It was more than a few decades ago when the cars that came from Detroit were equipped with manual steering. Back then, that was money-saving standard equipment. If you wanted to enjoy the benefits of power-assisted steering, well, that would cost you a little extra dinero. Now, however, the luxury of power-assisted rack-and-pinion – and even electric power steering is – normal to find in a car or truck.
When what we now consider classic muscle cars were just old cars and not something that was revered, many were even the recipient of a so-called “performance upgrade” when well-intentioned owners removed the optionally ordered power-steering box and installed a manual unit. The reason behind the removal was because “it robbed too much horsepower.”
During the ‘80s and early ’90s, finding a manual steering box in a salvage yard was easy. They were plentiful, not yet completely worn out, and swapping them for a power unit could be handled in an afternoon. Now, finding a “good” used steering box in a salvage yard is akin to finding a restorable first-gen Camaro.
Time To Upgrade
Whether your classic has been the recipient of a manual-box swap, or it came from the factory with an Armstrong vehicle-aiming unit, there is no doubt that it’s probably not as firm or tight as it was when it was new. I am willing to bet that the steering box in your hot rod requires you to turn the wheel right or left more than it used to just to initiate a turn. In other words, things have worn out, and it’s gotten “loose” inside. But, you don’t have to settle for a steering box that’s worn and long past its prime. The folks at Borgeson are manufacturing completely brand-new steering boxes for many classic applications.
…the boxes are not only made with the original Saginaw tooling, but also by using the original Saginaw prints. Even much of the equipment used is from the original Saginaw manual-steering gear plant. – Jeff Grantmeyer
Although Borgeson can supply almost anyone with either a power or manual-steering box, we wanted to focus this article on the company’s Saginaw 525 manual unit. This all-new Borgeson steering box is not a rebuilt unit that has been gone through. No sir. This is an all-new box, right down to the casting and all internal parts. It is truly an all-new Saginaw Model 525 manual-steering box, and we’ll explain why later.
Originally, GM used the cast-iron Saginaw 525 beginning in the ‘50s and continued to install it on many ‘60s and ‘70s-era cars. It was available with either a 24:1 or 16:1 steering ratio. In fact, the 525 was such a popular steering box, that you’ll find they are still occasionally available by scrounging through salvage yards and swap meets. But, why scrounge for a used box if a brand new one is just a call or mouse click away? Let’s clarify. We’re talking a brand new Saginaw box, not an aftermarket equivalent.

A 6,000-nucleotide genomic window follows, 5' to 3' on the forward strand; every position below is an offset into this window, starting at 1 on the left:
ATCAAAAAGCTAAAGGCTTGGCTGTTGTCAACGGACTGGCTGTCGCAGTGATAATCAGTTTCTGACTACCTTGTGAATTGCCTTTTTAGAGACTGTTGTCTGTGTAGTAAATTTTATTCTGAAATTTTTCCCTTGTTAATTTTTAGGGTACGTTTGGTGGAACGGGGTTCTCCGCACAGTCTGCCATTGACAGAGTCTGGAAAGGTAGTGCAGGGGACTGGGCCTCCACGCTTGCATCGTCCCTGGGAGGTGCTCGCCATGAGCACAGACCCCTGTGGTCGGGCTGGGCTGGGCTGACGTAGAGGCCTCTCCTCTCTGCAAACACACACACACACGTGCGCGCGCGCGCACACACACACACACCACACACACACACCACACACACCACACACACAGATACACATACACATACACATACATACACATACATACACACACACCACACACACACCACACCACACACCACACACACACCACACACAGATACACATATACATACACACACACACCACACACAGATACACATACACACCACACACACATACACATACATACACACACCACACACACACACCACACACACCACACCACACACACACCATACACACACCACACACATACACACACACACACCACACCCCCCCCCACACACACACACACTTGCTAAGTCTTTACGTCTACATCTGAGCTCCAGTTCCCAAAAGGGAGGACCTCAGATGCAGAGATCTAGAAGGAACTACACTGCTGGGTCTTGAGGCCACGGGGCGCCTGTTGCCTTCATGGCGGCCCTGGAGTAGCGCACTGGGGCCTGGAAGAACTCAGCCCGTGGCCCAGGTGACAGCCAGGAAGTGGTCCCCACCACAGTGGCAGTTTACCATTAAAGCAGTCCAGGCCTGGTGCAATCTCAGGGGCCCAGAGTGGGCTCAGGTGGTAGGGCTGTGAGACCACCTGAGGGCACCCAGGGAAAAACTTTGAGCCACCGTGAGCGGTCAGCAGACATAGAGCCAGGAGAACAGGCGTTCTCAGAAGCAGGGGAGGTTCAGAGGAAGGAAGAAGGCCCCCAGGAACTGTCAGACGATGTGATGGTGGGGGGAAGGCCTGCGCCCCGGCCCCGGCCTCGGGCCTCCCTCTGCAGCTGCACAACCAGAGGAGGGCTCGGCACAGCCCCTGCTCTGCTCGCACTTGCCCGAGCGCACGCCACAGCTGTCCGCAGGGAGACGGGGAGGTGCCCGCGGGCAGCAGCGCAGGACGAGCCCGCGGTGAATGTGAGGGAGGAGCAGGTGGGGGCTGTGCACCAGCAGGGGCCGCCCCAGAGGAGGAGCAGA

When it comes to the ratio differences, it breaks down like this: the 24:1 ratio will make the car easier to turn at low speeds, and the steering response will be considerably slow. This is because it will require more revolutions of the steering wheel when turning lock-to-lock than the 16:1-ratio box. The 16:1-ratio box will give you quicker control of the steering (fewer revolutions of the steering wheel), but on the downside, turning the car while at slow speeds will be slightly harder than with the 24:1-ratio box.
We asked Jeff Grantmeyer, sales manager of Borgeson, what makes this new box such a good upgrade. We were actually surprised by his answer. “The Borgeson steering box is the OE. That’s because, in 2014, Borgeson purchased all of the original tooling, equipment, and manufacturing rights for the entire Saginaw manual-steering gear line,” he told us. If that’s the case, what better way to get a brand-new steering box than by getting what is actually a new, original unit?
Jeff finished with, “All forgings are done in the USA, and all of the castings are from Canada. We would also like the customer to know that the boxes are not only made with the original Saginaw tooling but also, by using the original Saginaw prints. Much of the equipment that we use is from the original Saginaw manual-steering gear plant.”
In a typical tech article, this is where we would start showing you how to install this box and let you know how easy it was – or wasn’t – and then tell you if the swap made any noticeable difference in vehicle performance. But this time, that didn’t seem logical. Let’s face it, if you are installing a new OE-spec steering box, your original unit was probably worn out. That means the benefits of the swap are a no-brainer.
This time, we thought we would take you behind the scenes and show you how the Borgeson/Saginaw 525 box is actually made. Take a look at the images and captions in the article, and see just what goes into making each steering box. Like we said before, this particular product is made right here in the US of A. That means every piece of the Borgeson/Saginaw box is built by American craftsmen.